In yet another dominant pole vaulting display in the final major meet before the July 15-24 worlds in Eugene, Oregon, Duplantis had the competition wrapped up after his third effort at 5.83m.

The US-born vaulter then nailed 5.93 and 6.03m before clearing 6.16 on his second attempt, the best-ever performance outdoors that bettered by 1cm his previous outdoor best set in Rome in September 2020.

“I feel like I am definitely in shape to win my title and maybe to do something special in Eugene,” said the 22-year-old Olympic champion who holds the overall world record of 6.20m, set at the world indoor championships in Belgrade in March.

The outdoor record, Stockholm-based Duplantis said, felt “quite amazing... but really wasn’t that much of a surprise for me.”

“There’s better things that I can do. I felt really good jumping today but it wasn’t like I did everything so perfect that I don’t think I can do any better.

“It’s extra special when you’re jumping on the track where you train. I live about 10 minutes away so you want to defend your home territory first and foremost!“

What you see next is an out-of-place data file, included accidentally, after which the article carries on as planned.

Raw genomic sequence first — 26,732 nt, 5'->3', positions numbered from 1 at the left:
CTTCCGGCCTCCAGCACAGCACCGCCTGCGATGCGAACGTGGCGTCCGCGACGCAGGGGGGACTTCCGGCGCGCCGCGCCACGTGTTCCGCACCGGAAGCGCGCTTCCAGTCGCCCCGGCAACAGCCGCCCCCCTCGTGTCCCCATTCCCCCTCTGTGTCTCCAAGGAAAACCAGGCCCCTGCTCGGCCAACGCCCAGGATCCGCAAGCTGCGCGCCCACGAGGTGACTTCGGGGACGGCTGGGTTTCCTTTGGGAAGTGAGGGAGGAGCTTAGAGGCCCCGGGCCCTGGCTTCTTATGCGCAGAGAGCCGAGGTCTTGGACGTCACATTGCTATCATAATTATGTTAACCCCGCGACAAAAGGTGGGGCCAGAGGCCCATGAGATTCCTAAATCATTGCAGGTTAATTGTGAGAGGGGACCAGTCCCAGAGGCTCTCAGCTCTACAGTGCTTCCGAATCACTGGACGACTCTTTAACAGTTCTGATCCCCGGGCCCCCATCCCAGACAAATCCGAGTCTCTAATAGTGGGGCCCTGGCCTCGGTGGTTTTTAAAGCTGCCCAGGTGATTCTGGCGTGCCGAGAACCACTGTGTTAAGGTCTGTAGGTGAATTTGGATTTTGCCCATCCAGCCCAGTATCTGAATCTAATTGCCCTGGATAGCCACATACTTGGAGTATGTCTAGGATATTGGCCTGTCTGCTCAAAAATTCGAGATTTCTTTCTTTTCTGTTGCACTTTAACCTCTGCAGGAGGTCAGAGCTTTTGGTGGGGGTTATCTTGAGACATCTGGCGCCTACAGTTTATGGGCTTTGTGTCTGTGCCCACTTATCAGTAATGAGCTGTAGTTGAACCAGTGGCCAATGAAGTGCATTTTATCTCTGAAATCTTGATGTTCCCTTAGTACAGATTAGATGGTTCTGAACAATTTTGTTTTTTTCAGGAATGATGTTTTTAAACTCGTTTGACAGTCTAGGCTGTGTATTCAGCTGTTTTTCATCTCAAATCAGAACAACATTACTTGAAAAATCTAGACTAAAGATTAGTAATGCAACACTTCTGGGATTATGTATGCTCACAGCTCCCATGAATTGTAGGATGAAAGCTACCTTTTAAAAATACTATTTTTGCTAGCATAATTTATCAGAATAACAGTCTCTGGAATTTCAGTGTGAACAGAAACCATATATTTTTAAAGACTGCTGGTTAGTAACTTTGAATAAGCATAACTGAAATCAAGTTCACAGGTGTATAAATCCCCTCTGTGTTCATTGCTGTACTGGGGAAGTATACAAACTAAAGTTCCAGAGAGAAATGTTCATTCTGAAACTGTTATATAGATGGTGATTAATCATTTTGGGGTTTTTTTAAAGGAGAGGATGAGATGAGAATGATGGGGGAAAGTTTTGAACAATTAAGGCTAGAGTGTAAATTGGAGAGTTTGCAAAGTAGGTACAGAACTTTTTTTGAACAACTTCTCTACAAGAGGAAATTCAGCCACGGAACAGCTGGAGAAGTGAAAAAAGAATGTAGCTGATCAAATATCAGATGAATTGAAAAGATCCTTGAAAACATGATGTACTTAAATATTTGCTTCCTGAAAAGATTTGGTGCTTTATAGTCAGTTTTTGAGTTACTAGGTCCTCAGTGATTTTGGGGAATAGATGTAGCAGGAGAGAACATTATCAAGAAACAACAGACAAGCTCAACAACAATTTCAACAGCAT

With little time to fine-tune preparations ahead of the Eugene worlds, Jacobs— a shock gold winner at the Tokyo Olympics last year — pulled out of the 100m in another blow to his injury-hit season.

His coach Paolo Camossi, however, played down the latest setback for his sprinter, who kicked off the season with world 60m indoor gold in Belgrade before a thigh injury in mid-May disrupted track plans.

“The situation is under control,” Camossi said. “He has a little pain in his glute muscle.

“It would have been too risky to run today, that’s why we decided to withdraw him from the 100m. The risk is just too high with the eye on the world championships in Eugene next month.”

In the absence of Jacobs, South African Akani Simbine clocked a season’s best of 10.02sec to win the 100m ahead of the fastest European this year, Britain’s Reece Prescod (10.15).